Behavior helps identify the most common user paths, the pages that have high drop-off rates, and the areas of the website that need improvement.

By analyzing behavior flow data, marketers can optimize their website design and content to improve UX and get closer to goals.

17. Black Hat SEO

Black Hat SEO refers to unethical or manipulative search engine optimization techniques. These violate search engine guidelines and best practices.

Black Hat SEO tactics trick search engines and manipulate search rankings to gain an unfair advantage over competitors.

Examples of Black Hat SEO techniques include keyword stuffing, hidden text or links, cloaking, and buying links or social media followers.

Black Hat SEO can result in penalties or even a complete ban from search engine results, and it can damage a website’s reputation and credibility.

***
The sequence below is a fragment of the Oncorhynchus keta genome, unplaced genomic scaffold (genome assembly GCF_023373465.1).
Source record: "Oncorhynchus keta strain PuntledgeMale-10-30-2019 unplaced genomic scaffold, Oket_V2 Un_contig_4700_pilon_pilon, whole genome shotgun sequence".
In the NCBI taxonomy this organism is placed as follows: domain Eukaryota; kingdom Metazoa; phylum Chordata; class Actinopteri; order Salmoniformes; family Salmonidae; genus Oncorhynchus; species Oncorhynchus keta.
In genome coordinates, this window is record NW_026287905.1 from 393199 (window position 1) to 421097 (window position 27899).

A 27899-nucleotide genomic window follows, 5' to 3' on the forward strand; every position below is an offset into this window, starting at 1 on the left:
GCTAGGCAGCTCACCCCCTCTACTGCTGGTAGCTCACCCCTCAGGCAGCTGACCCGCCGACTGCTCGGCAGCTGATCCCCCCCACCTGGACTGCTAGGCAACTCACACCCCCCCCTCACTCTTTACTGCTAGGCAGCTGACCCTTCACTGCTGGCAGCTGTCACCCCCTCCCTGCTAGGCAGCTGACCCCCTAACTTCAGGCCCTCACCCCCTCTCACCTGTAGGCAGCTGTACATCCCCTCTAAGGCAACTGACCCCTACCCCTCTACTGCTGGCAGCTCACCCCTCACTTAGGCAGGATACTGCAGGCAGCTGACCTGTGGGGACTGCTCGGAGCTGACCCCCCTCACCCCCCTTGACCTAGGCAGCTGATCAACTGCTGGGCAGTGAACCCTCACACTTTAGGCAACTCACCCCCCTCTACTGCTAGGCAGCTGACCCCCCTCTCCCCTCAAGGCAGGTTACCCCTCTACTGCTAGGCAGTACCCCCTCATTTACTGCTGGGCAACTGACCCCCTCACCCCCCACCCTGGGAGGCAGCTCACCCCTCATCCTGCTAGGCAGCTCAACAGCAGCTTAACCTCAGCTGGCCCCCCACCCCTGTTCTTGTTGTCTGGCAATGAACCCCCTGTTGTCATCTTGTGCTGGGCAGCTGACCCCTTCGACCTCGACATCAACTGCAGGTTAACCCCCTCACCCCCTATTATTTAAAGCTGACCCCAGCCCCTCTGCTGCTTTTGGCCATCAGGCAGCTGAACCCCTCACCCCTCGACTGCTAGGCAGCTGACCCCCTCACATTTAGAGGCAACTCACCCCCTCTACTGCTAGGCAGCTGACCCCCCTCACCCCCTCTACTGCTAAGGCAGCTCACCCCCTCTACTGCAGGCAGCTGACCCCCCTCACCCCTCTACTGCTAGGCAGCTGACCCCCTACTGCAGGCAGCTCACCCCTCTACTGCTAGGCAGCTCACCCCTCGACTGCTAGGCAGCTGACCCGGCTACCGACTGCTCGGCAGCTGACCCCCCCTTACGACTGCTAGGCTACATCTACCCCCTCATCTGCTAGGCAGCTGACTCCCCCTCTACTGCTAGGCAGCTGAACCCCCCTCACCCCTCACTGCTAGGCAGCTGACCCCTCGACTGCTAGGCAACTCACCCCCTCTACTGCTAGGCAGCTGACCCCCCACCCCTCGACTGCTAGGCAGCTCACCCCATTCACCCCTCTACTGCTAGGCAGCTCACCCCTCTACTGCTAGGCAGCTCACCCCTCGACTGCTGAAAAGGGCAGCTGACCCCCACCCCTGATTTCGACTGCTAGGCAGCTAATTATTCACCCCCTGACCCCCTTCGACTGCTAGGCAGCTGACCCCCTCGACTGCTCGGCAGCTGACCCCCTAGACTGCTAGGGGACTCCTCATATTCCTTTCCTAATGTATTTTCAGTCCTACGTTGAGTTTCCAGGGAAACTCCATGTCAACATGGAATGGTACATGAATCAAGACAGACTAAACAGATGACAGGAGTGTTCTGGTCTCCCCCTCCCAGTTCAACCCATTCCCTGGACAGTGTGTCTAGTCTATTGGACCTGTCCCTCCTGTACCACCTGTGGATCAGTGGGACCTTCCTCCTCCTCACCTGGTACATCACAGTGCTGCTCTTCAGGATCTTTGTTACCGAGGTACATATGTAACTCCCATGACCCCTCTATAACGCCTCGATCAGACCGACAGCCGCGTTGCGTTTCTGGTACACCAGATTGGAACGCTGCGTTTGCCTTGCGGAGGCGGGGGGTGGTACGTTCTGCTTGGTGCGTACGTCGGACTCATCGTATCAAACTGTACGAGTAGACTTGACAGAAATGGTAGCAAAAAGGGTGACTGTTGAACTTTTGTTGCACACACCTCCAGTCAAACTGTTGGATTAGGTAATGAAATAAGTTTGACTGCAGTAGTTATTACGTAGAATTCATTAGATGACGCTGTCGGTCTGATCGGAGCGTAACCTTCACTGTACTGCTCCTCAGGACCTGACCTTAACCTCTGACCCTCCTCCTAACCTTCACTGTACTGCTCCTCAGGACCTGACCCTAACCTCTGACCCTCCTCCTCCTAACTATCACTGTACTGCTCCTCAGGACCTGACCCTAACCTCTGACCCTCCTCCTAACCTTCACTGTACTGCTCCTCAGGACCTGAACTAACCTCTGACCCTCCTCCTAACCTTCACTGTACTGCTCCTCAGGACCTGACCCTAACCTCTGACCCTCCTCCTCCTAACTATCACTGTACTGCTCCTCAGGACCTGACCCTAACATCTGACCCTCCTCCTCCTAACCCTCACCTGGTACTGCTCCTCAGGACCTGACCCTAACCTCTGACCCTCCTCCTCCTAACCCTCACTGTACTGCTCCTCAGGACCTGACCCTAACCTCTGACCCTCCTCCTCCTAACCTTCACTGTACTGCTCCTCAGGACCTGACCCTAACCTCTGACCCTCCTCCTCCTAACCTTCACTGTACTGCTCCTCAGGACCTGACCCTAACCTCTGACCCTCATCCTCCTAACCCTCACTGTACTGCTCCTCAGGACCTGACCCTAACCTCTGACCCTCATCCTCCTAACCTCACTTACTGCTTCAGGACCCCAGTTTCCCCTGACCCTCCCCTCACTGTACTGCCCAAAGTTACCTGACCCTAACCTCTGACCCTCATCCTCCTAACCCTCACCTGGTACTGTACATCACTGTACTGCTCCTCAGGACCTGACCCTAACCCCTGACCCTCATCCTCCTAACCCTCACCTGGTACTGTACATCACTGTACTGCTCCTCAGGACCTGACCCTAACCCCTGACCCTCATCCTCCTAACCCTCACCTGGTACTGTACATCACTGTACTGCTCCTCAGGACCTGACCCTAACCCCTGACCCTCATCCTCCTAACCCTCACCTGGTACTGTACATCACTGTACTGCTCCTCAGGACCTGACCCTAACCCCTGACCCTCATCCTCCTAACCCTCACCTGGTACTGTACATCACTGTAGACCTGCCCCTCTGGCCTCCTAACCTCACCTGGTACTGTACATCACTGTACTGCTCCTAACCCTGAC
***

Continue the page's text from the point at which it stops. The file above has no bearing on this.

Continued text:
18. Bounce Rate

The bounce rate tells what percentage of visitors left after viewing only a single page or post.

A high bounce rate can indicate that the website’s content or design is not engaging or relevant to the user’s needs, or that the website’s load time is too slow.

The bounce rate can be calculated for a specific page, a section of a website, or the entire website.

A low bounce rate is ideal—it indicates that users are finding the website useful.

19. Brand Awareness

Brand awareness is the degree to which visitors can recognize a brand.

Building brand awareness helps to establish trust, credibility, and loyalty with customers. It can increase the likelihood of customers choosing the brand over competitors.

20. Branding

Branding is the process of creating and managing a unique identity for a product, service, or company.